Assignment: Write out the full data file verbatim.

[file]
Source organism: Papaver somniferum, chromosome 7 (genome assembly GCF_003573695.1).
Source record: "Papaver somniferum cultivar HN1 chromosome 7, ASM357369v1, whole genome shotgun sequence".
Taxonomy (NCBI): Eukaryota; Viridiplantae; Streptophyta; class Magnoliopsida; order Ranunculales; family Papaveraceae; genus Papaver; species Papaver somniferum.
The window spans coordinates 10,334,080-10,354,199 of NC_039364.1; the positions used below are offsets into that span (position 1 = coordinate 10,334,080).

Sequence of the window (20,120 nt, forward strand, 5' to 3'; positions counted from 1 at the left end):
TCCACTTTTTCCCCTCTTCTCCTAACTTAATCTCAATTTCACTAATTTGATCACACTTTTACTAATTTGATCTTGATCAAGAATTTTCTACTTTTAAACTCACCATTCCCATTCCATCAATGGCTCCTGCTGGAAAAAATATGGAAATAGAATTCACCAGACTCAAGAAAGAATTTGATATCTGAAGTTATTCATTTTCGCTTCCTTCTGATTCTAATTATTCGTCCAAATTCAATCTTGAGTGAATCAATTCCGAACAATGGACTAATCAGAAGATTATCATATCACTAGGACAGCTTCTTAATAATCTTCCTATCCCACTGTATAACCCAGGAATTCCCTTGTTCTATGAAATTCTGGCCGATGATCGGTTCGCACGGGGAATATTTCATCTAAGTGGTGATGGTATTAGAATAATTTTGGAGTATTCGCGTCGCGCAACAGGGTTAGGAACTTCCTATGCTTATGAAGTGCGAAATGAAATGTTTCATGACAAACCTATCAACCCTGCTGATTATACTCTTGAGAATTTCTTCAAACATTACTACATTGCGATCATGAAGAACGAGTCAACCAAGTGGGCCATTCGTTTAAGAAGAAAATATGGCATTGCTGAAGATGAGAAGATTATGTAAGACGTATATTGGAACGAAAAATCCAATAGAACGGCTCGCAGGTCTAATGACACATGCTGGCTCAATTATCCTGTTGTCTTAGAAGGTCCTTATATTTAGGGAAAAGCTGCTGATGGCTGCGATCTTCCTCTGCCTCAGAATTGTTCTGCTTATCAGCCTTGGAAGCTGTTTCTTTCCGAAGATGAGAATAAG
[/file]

Source organism: Papaver somniferum, chromosome 7 (genome assembly GCF_003573695.1).
Source record: "Papaver somniferum cultivar HN1 chromosome 7, ASM357369v1, whole genome shotgun sequence".
Taxonomy (NCBI): Eukaryota; Viridiplantae; Streptophyta; class Magnoliopsida; order Ranunculales; family Papaveraceae; genus Papaver; species Papaver somniferum.
The window spans coordinates 10,334,080-10,354,199 of NC_039364.1; the positions used below are offsets into that span (position 1 = coordinate 10,334,080).

Sequence of the window (20,120 nt, forward strand, 5' to 3'; positions counted from 1 at the left end):
TCCACTTTTTCCCCTCTTCTCCTAACTTAATCTCAATTTCACTAATTTGATCACACTTTTACTAATTTGATCTTGATCAAGAATTTTCTACTTTTAAACTCACCATTCCCATTCCATCAATGGCTCCTGCTGGAAAAAATATGGAAATAGAATTCACCAGACTCAAGAAAGAATTTGATATCTGAAGTTATTCATTTTCGCTTCCTTCTGATTCTAATTATTCGTCCAAATTCAATCTTGAGTGAATCAATTCCGAACAATGGACTAATCAGAAGATTATCATATCACTAGGACAGCTTCTTAATAATCTTCCTATCCCACTGTATAACCCAGGAATTCCCTTGTTCTATGAAATTCTGGCCGATGATCGGTTCGCACGGGGAATATTTCATCTAAGTGGTGATGGTATTAGAATAATTTTGGAGTATTCGCGTCGCGCAACAGGGTTAGGAACTTCCTATGCTTATGAAGTGCGAAATGAAATGTTTCATGACAAACCTATCAACCCTGCTGATTATACTCTTGAGAATTTCTTCAAACATTACTACATTGCGATCATGAAGAACGAGTCAACCAAGTGGGCCATTCGTTTAAGAAGAAAATATGGCATTGCTGAAGATGAGAAGATTATGTAAGACGTATATTGGAACGAAAAATCCAATAGAACGGCTCGCAGGTCTAATGACACATGCTGGCTCAATTATCCTGTTGTCTTAGAAGGTCCTTATATTTAGGGAAAAGCTGCTGATGGCTGCGATCTTCCTCTGCCTCAGAATTGTTCTGCTTATCAGCCTTGGAAGCTGTTTCTTTCCGAAGATGAGAATAAG